“The shortest distance between a human being and truth is a story.”
(Anthony De Mello)
I hope you and your families are staying safe and healthy. It’s almost time for school to begin, so I have some helpful links for educators … some reading suggestions … and the latest Crow and Raven Chronicles.
How to Build a Human Arrives!
How to Build a Human: In Seven Evolutionary Steps launched in April, and has been reviewed by Kirkus, The Horn Book, Booklist, and School Library Journal. Every review was starred, which means the reviewer considers the book outstanding. Other titles of mine that have snagged four shiny bits are Samurai Rising and The Frog Scientist.
In-person events started cropping up. I presented at the Texas Librarians Association conference in April, and the Bay Area Bookfest, alongside Dr. Lisa White of the UC Museum of Paleontology and fellow writer Elizabeth Shreeve. Both have terrific evolution resources to share (see below).
If you’re an educator or parent looking for lesson plans and ideas, here’s a downloadable How to Build a Human activity kit.
The Smithsonian has some great Human Origins lesson plans for grades 6–12.
If you’re interested in human origins and storytelling, I’ve written a post for my friend Patti Newman’s LITLINKS blog about connecting STEM and literature through prehistoric storytelling.
Looking for lessons about the basics of evolution? You can’t go wrong with the UC Berkeley Museum of Paleontology’s “Understanding Evolution” website.
And if you’ve been searching for books about evolution for young readers, you’re in luck: writer Elizabeth Shreeve and paleontologist Briana Pobiner have a curated list, continually updated with new titles.
And check out the National Center for Science Education’s lesson plans about evolution and the nature of science.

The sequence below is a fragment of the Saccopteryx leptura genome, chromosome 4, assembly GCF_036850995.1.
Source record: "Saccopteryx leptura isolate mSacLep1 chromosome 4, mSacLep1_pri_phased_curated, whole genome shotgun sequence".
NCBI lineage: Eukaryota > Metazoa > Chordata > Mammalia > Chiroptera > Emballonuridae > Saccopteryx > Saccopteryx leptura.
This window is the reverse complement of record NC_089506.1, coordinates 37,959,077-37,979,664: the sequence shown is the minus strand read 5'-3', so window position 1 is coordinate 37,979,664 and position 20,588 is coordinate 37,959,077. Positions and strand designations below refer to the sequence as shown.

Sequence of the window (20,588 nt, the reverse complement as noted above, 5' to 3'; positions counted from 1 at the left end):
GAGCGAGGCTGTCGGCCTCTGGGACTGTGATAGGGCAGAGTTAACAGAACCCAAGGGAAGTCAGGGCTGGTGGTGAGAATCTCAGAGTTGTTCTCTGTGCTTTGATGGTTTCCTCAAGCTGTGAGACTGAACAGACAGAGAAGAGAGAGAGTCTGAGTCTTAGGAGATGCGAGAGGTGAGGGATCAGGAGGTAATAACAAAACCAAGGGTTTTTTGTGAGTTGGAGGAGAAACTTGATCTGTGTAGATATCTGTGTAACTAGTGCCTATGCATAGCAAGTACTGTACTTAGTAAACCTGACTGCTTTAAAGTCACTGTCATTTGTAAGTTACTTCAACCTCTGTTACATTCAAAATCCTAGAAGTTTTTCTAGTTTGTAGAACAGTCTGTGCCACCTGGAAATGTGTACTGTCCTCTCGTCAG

Racism, Race, and Evolution
If you’ve had a chance to read Human, you know there’s an author’s note about race at the end of the main text. Those were probably the hardest few pages to write, because I needed to make an important and nuanced argument: yes, race and racism are real, but race isn’t biological. There’s a new adult book on this topic I highly recommend: Racism, Not Race by Joseph L. Graves, Jr. and Alan H. Goodman.
I also recommend “The Biology of Skin Color,” a video by anthropologist Dr. Nina Jablonski.
Crow and Raven Chronicles
I’m a volunteer wildlife rehabilitator specializing in crows and ravens. This year I focused on ravens, caring for nine young birds, four of them nestlings. Here they are growing up, from nestlings to fledglings to big and sassy juveniles.
All of my ravens are now in a big aviary in Sonoma stretching their wings before their release sometime next month. Yippee!
Great New Kid Reads
Fall Down Seven Times, Stand Up Eight: Patsy Takemoto Mink and the Fight for Title IX, by Jen Bryant. A picture book biography about the inspiring, indomitable Congresswoman.
Mystery of the Monarchs, by Barbara Rosenstock. Top-notch cross-cultural STEM to inspire citizen scientists of all ages.
Only One, by Deborah Hopkinson. This STEM picture book manages to be simultaneously fact-packed and lyrical.
Bearnard Writes a Book, by Deborah Underwood. A charming picture book that explores the magic of storytelling.
The Woman Who Split the Atom: The Life of Lise Meitner by Marissa Moss. A nail-biter that combines surviving the Holocaust with nuclear physics. A young adult title, but excellent for adults too.
Great New Adult Reads
Horse, by Geraldine Brooks. A compelling novel that combines history, science, and a real-life horse that somehow I had never heard about.
Consider the Platypus: Evolution through Biology’s Most Baffling Beasts, by Maggie Ryan Sandford. Funny, irreverent, deeply researched, and beautifully designed, there’s nothing not to like about this round-up of evolutionary lessons.
A Question …
Is there something you read as a child that impacted you much later in life? A place you visited because you read about it? A hobby you took up? A path you wandered down…? Contact me and let me know!